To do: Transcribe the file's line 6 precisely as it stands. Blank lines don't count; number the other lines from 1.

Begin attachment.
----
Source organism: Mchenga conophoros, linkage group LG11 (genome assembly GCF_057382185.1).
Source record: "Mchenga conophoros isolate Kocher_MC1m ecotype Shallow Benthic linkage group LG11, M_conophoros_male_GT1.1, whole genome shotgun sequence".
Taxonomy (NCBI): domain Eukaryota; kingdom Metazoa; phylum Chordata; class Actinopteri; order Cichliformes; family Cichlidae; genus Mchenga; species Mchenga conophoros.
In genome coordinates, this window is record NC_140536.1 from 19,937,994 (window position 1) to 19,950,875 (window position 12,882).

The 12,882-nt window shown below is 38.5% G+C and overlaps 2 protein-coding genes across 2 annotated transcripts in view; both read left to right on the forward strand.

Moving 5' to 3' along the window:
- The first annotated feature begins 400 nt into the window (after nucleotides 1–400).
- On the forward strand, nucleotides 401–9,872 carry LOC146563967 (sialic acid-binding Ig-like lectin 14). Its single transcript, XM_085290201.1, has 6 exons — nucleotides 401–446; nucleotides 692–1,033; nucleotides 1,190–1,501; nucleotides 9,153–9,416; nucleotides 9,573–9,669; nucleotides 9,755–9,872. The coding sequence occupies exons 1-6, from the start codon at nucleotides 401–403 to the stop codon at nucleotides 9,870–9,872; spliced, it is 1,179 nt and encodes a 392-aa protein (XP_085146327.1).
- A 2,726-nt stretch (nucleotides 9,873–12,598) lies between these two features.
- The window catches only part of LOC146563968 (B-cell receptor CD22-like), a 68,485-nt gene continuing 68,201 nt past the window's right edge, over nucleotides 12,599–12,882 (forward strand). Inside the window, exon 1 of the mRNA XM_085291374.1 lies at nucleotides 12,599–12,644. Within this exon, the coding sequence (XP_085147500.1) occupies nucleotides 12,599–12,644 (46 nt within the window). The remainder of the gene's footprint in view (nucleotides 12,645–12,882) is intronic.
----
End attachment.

Moving 5' to 3' along the window: